Donald Trump, shakes hands with Jerome Powell, Trump’s nominee as chairman of the Federal Reserve, in the Rose Garden of the White House in Washington, D.C., U.S. (Photographer: Olivier Douliery/Bloomberg)

Dollar to Defy Angry Trump on Allure of U.S. Yields, Funds Say

(Bloomberg) -- President Donald Trump may have to work a lot harder if he wants to talk down the dollar.

The U.S. currency is poised to remain strong this year despite Trump’s complaints about its recent gains as Treasuries remain the best option for yield-hungry investors and growth elsewhere is lackluster, according to money managers including Grant Samuel Funds Management Pty and QIC Ltd.

“Trump’s not going to succeed in talking down the dollar just like that,” said Stephen Miller, an adviser at Grant Samuel in Sydney and former head of fixed income at BlackRock Investment Management (Australia). “Where are you going to put your money when major economies like Europe are weak? There’s not much else around, and that will keep the dollar bid.”

Dollar to Defy Angry Trump on Allure of U.S. Yields, Funds Say

The greenback has rallied for the past three quarters as the Federal Reserve has steadily raised interest rates due to robust economic growth, with the top end of its policy range now at 2.50 percent. That compares with European Central Bank’s deposit rate at minus 0.4 percent, and the Bank of Japan’s benchmark at minus 0.1 percent.

Trump on Saturday lashed out at the Fed for causing the dollar to appreciate. “I want a strong dollar but I want a dollar that does great for our country, not a dollar that’s so strong that it makes it prohibitive for us to do business with other nations and take their business,” he said in a speech at the Conservative Political Action Conference.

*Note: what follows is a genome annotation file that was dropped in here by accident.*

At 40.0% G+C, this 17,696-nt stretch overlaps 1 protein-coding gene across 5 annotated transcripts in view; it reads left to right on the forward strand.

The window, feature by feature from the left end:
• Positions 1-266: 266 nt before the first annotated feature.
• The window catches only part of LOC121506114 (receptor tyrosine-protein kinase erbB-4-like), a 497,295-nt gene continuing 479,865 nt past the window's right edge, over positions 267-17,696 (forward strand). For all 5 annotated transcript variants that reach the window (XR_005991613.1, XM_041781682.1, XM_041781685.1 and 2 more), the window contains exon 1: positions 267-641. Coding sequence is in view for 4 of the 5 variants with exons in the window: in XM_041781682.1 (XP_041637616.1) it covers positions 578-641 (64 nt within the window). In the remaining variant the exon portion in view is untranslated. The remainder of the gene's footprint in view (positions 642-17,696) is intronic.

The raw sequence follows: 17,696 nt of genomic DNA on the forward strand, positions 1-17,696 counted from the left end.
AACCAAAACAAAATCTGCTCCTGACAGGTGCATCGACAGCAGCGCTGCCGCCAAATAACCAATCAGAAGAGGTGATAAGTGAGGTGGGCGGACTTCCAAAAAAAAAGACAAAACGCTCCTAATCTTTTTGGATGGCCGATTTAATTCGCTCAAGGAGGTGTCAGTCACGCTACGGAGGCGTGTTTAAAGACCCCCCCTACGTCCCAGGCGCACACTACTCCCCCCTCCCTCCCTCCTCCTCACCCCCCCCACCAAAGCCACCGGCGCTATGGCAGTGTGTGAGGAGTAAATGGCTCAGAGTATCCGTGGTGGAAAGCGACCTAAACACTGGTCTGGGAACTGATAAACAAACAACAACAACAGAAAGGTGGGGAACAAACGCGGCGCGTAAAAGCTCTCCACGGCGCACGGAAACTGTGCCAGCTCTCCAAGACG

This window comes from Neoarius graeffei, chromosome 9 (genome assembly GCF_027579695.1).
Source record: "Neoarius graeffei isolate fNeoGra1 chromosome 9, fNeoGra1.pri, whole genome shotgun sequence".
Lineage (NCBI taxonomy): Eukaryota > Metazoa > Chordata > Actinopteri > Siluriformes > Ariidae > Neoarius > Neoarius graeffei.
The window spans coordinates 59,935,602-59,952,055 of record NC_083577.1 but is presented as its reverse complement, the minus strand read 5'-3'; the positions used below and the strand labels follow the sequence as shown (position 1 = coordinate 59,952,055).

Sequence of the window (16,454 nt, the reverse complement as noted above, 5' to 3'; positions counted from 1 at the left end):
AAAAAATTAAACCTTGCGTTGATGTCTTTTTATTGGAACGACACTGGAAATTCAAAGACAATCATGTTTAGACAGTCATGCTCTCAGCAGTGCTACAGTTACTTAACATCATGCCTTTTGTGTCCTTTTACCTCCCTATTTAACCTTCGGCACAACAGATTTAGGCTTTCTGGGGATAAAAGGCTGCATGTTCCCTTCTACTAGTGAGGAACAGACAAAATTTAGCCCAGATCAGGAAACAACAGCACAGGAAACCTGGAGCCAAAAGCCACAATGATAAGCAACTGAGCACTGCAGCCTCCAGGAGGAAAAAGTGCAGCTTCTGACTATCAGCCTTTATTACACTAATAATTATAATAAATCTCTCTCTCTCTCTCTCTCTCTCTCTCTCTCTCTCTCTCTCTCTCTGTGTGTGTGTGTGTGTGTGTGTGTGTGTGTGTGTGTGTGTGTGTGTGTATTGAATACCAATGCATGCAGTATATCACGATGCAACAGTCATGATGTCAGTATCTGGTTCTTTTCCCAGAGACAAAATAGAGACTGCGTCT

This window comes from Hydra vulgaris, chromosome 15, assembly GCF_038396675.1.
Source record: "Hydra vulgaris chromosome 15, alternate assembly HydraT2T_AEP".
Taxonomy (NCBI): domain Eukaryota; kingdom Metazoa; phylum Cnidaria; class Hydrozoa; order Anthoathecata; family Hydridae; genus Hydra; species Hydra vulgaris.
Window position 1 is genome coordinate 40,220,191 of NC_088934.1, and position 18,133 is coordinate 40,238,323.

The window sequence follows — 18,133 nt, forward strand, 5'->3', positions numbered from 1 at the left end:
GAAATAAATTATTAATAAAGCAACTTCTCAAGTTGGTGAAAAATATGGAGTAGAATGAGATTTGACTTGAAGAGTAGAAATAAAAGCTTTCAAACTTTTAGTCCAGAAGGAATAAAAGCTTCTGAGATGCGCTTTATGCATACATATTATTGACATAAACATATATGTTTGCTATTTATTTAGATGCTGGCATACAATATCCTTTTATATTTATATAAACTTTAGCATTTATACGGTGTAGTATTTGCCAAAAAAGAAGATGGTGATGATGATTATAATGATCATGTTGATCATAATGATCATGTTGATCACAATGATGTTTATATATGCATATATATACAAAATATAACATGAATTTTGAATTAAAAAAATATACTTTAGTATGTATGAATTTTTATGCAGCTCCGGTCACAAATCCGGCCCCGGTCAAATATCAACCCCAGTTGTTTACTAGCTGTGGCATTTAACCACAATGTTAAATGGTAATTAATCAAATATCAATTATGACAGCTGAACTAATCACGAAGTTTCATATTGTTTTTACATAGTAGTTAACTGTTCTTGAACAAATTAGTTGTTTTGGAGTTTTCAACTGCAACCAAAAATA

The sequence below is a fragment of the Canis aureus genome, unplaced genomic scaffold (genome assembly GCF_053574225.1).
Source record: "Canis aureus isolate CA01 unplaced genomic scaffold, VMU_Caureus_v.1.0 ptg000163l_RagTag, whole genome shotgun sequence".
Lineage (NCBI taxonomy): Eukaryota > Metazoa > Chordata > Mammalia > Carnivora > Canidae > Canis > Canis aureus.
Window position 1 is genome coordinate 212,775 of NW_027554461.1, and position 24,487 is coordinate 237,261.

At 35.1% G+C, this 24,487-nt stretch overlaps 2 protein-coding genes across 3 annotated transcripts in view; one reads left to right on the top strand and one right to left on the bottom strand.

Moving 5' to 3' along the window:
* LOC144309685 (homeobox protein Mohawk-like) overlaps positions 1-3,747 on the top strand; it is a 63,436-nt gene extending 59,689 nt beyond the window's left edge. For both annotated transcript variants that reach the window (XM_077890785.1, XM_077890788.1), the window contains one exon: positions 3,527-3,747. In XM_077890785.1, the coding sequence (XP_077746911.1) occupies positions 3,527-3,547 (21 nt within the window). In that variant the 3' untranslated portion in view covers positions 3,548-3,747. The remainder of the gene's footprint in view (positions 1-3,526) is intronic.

Trump’s comments -- along with speculation of an imminent trade deal between the U.S. and China -- saw the dollar weaken versus most of its peers at the start of trade Monday. The Bloomberg Dollar Spot Index has since erased its losses to edge higher during London hours.

Dollar Demand

Even though the Fed has now paused its rate-hike cycle, U.S. assets remain in demand due to political uncertainties and weak growth in other developed nations, said Stuart Simmons, senior portfolio manager at QIC in Brisbane.

“When U.S. data starts converging with the rest of the world’s, if there’s a recovery in economic data elsewhere, then we’ll likely start to see the dollar weaken,” said Simmons, who helps oversee the equivalent of $60 billion. “For now, Trump’s comments are having less of an influence.”

The ECB is predicted to downgrade its growth outlook when it meets Thursday in Frankfurt, according to Bloomberg Economics.

This is not the first time Trump has sought to talk down the dollar. In January 2018, he said a weaker greenback was “good for us as it relates to trade” while in April, he lambasted Russia and China for playing a “currency devaluation game.”

Not everyone is taking Trump’s latest comments lightly.

“I am not at all certain whether it is so clever to ignore all these dollar risks,” said Ulrich Leuchtmann, the head of currency strategy at Commerzbank AG. “If the Fed, perhaps for very good reason, really does implement expansionary measures Trump will not hesitate to sell this as the result of his pressure on Powell, which would increase the damage inflicted on the dollar.”

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